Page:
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Call for safer blood transfusions

The process for delivering blood transfusions needs to be redesigned to reduce mistakes, a new report has recommended, after an audit found human error was the most common cause of patient harm.

The annual Serious Hazards of Transfusion (SHOT) report analysed details of more than 2,700 UK transfusions where patients were harmed or almost harmed during 2013.

It found human factors, such as poor communication, were responsible for more than three quarters of reports to the audit. The report found many transfusion errors had been preceded by a number of errors from the lab to the bedside.

The audit found the most frequent result of error was the transfusion of the wrong blood component, which has potentially life threatening implications.

The report noted that the overall risk of transfusion in the UK is small, with a risk of death of eight per one million components issued. However, its authors are calling for a redesign of the process to design out errors, including the introduction of a five point bedside checklist.

SHOT medical director Dr Paula Bolton-Maggs said: “Mistakes frequently arise due to poor communication between clinical areas and the lab, and between different hospitals, departments within hospitals and between shifts. Mistakes also occur when staff omit essential identification checks.

“We need to make sure the right checks are made, right from the request for blood from the lab to it appearing at the patients’ bedside… A simple 5 point checklist completed at the patient’s side immediately prior to transfusion would catch many of the errors.”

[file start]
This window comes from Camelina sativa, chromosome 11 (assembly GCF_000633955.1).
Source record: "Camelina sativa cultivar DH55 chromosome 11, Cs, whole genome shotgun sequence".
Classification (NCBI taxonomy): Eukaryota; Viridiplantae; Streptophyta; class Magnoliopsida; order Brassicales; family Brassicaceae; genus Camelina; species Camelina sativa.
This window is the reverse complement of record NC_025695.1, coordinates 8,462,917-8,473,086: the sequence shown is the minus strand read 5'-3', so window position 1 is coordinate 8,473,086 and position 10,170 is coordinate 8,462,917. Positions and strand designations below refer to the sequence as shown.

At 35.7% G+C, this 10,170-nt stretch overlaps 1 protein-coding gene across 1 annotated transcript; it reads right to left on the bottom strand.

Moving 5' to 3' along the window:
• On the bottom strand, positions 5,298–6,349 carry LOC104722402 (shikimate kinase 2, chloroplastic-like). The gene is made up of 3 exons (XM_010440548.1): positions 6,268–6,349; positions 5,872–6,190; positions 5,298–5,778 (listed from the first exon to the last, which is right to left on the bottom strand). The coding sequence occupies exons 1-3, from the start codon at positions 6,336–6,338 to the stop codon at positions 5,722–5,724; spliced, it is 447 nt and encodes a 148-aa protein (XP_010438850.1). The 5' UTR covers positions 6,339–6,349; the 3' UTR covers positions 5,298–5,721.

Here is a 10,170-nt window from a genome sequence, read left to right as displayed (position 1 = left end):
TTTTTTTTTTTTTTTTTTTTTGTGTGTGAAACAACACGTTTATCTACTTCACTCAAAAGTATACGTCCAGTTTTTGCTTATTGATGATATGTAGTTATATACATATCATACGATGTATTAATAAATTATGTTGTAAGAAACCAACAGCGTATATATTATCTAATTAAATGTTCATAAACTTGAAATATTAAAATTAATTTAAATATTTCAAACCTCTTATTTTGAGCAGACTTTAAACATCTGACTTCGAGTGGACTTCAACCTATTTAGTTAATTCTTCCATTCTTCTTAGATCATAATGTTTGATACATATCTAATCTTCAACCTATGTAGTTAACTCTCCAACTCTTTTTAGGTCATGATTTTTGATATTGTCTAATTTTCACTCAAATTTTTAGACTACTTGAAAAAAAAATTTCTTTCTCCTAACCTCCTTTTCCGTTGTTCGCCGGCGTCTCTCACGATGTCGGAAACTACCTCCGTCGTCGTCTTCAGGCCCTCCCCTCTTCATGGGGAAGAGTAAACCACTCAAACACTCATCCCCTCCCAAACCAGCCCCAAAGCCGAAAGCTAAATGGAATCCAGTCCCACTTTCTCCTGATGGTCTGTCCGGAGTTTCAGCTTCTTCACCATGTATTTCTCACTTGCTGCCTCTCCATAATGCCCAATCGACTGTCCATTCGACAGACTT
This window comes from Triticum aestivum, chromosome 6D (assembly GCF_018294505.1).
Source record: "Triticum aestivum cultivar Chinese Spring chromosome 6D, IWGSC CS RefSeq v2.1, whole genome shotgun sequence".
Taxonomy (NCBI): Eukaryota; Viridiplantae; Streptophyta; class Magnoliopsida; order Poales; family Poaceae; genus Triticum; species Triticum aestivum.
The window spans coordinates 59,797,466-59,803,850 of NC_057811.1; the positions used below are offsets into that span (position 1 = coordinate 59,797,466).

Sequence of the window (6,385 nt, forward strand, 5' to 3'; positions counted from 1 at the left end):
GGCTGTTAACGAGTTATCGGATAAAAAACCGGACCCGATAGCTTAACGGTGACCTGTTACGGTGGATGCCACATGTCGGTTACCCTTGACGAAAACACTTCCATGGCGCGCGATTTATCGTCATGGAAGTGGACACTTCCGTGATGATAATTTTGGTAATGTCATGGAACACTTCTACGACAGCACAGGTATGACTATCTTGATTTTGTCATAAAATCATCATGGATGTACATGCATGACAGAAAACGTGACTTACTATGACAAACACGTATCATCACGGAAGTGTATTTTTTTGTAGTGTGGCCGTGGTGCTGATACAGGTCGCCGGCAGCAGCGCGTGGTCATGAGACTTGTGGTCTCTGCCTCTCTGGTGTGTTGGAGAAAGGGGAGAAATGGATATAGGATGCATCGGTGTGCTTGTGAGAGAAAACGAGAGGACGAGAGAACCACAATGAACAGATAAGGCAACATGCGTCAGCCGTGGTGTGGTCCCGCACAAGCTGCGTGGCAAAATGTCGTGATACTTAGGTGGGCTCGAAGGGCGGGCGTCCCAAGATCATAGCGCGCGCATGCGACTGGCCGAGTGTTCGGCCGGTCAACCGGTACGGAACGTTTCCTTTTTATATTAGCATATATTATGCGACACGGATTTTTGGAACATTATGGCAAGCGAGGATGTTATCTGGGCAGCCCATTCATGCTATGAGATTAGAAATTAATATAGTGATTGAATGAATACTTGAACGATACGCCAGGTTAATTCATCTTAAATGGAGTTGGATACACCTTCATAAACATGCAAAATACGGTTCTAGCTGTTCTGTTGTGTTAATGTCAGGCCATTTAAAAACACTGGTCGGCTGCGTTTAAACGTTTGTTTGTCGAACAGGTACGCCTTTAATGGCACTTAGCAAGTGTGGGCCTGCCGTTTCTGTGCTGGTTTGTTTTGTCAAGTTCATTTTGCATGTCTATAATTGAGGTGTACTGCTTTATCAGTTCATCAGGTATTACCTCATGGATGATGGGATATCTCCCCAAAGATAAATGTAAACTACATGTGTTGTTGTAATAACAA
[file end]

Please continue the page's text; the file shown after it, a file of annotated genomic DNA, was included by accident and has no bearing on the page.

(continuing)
Rebecca Gerrard from the patient blood management team at NHS Blood and Transplant, who are responsible for leading regional and national initiatives aimed at promoting safe and appropriate transfusion practice in England and North Wales said:

“We welcome the report’s recommendations.  The SHOT UK haemovigilance scheme is hugely important as it helps provide the bigger picture across the NHS.  This kind of monitoring and surveillance is vital to identifying trends in practice and demonstrating where there is room for improvement.

“Although the UK has one of the safest blood supply chains in the world, we should never be complacent and should always be looking to ensure the safest and highest quality transfusion practices.”

Readers' comments (2)

  • Whilst I applaud any step to make transfusion safer it has to be said that many hospitals already have a checklist in place and have done for several years.

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  • why is it unsafe? don't you check the products before transfusing them and closely monitor your patients before and after transfusion?

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